With the success of the DHC-2 Beaver, De Havilland Canada sought to expand their foothold into the Bushplane market by offering an aircraft with increased size and load capacity. This became the Otter. On floats, skis, or wheels, the Otter is truly a great bushplane.
All of the Otters built between 1951 and 1967 were powered by an Pratt & Whitney Wasp [R-1340] 600 HP engine. The Wasp production ceased in 1960, so replacement engines were sought out, as surplus engines waned. Most of the Otters that are still in service have been refitted with turboprop engines including Pratt & Whitney Canada’s PT6A, Walter 601, and Garrett TPE331. These engines produce between 750 to 1000 horsepower.
This model depicts an Otter delivered to the Royal Canadian Air Force in October 1960 and it served 21 years in the Canadian military. Sold on the Civil market, as a radial engined Otter it has sported the following registration numbers: C-GVMH, N61LC, and C-GVTO. It was transitioned to a Pratt & Whitney Canada PT6 (Vazar) Turboprop engine in 2004 and was registered with Sri Lankan Airlines as 4R-ARB. Purchased by Harbour Air in 2007 C-FJHA continues to fly and earn her keep.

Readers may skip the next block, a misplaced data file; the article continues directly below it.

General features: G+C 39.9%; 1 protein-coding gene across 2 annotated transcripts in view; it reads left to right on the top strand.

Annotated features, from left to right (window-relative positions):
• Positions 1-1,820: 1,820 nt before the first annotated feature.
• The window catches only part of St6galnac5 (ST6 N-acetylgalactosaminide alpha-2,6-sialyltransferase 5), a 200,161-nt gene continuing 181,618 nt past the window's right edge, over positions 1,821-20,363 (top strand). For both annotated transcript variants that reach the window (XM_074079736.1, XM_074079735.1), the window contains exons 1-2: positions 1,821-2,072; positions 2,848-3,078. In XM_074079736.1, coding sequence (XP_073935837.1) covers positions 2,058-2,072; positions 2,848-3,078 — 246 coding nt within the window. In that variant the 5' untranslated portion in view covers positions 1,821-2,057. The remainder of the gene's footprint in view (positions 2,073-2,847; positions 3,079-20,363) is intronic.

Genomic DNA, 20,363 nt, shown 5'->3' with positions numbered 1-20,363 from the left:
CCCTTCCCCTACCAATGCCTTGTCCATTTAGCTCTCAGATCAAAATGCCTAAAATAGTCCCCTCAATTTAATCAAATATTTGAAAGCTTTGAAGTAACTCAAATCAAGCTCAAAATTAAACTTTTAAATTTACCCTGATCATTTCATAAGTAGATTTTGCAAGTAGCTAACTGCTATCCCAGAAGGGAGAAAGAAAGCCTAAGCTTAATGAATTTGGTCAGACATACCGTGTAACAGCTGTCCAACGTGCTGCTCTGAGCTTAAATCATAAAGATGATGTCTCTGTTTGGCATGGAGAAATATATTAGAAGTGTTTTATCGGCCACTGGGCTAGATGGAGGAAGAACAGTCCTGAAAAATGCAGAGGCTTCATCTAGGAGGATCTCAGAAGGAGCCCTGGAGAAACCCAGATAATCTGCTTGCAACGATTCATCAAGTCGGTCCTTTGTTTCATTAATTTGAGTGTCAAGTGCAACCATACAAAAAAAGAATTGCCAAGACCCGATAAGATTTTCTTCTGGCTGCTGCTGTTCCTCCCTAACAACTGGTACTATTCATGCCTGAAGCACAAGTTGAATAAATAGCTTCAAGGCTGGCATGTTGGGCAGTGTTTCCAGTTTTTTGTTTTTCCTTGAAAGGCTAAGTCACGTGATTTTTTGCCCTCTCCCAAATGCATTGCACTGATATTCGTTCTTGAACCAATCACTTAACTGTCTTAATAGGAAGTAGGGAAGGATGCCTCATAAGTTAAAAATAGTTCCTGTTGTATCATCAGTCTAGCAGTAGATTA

The model includes a radial engine and a turbine engine nose. It also has the parts for putting it on seaplane floats or wheels. With five pages of parts and photographic step-by-step instructions this model is rated at 2/5 for build difficulty.
Build with Wheels, or Floats
Build with Radial, or Turboprop engine
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